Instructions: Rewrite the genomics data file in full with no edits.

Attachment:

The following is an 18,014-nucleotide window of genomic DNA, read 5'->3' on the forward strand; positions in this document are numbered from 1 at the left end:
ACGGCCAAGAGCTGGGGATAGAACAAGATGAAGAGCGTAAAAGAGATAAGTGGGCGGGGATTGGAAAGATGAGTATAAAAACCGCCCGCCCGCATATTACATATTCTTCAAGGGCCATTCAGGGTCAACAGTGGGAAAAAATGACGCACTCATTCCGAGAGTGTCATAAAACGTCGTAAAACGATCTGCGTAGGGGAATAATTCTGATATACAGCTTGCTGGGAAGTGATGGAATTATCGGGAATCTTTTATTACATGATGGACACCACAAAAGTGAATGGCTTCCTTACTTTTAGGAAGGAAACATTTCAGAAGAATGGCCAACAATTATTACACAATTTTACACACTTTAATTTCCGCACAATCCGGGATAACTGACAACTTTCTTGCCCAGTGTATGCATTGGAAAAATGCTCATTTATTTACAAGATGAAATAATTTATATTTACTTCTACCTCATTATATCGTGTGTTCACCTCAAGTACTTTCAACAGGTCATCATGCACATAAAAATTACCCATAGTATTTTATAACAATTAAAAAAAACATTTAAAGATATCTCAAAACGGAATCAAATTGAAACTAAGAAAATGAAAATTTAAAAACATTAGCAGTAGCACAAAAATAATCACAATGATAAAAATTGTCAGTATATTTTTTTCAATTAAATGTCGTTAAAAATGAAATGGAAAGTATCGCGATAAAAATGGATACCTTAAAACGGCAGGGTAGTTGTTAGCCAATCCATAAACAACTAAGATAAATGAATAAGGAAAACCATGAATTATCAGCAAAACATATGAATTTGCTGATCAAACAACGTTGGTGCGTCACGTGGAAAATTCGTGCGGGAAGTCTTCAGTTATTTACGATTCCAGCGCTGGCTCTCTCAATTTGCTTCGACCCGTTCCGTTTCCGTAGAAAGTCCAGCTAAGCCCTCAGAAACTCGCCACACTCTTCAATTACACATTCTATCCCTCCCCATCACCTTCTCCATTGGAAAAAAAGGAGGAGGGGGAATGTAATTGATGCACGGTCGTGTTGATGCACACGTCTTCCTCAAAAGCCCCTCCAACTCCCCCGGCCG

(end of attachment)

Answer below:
The following is an 18,014-nucleotide window of genomic DNA, read 5'->3' on the forward strand; positions in this document are numbered from 1 at the left end:
ACGGCCAAGAGCTGGGGATAGAACAAGATGAAGAGCGTAAAAGAGATAAGTGGGCGGGGATTGGAAAGATGAGTATAAAAACCGCCCGCCCGCATATTACATATTCTTCAAGGGCCATTCAGGGTCAACAGTGGGAAAAAATGACGCACTCATTCCGAGAGTGTCATAAAACGTCGTAAAACGATCTGCGTAGGGGAATAATTCTGATATACAGCTTGCTGGGAAGTGATGGAATTATCGGGAATCTTTTATTACATGATGGACACCACAAAAGTGAATGGCTTCCTTACTTTTAGGAAGGAAACATTTCAGAAGAATGGCCAACAATTATTACACAATTTTACACACTTTAATTTCCGCACAATCCGGGATAACTGACAACTTTCTTGCCCAGTGTATGCATTGGAAAAATGCTCATTTATTTACAAGATGAAATAATTTATATTTACTTCTACCTCATTATATCGTGTGTTCACCTCAAGTACTTTCAACAGGTCATCATGCACATAAAAATTACCCATAGTATTTTATAACAATTAAAAAAAACATTTAAAGATATCTCAAAACGGAATCAAATTGAAACTAAGAAAATGAAAATTTAAAAACATTAGCAGTAGCACAAAAATAATCACAATGATAAAAATTGTCAGTATATTTTTTTCAATTAAATGTCGTTAAAAATGAAATGGAAAGTATCGCGATAAAAATGGATACCTTAAAACGGCAGGGTAGTTGTTAGCCAATCCATAAACAACTAAGATAAATGAATAAGGAAAACCATGAATTATCAGCAAAACATATGAATTTGCTGATCAAACAACGTTGGTGCGTCACGTGGAAAATTCGTGCGGGAAGTCTTCAGTTATTTACGATTCCAGCGCTGGCTCTCTCAATTTGCTTCGACCCGTTCCGTTTCCGTAGAAAGTCCAGCTAAGCCCTCAGAAACTCGCCACACTCTTCAATTACACATTCTATCCCTCCCCATCACCTTCTCCATTGGAAAAAAAGGAGGAGGGGGAATGTAATTGATGCACGGTCGTGTTGATGCACACGTCTTCCTCAAAAGCCCCTCCAACTCCCCCGGCCG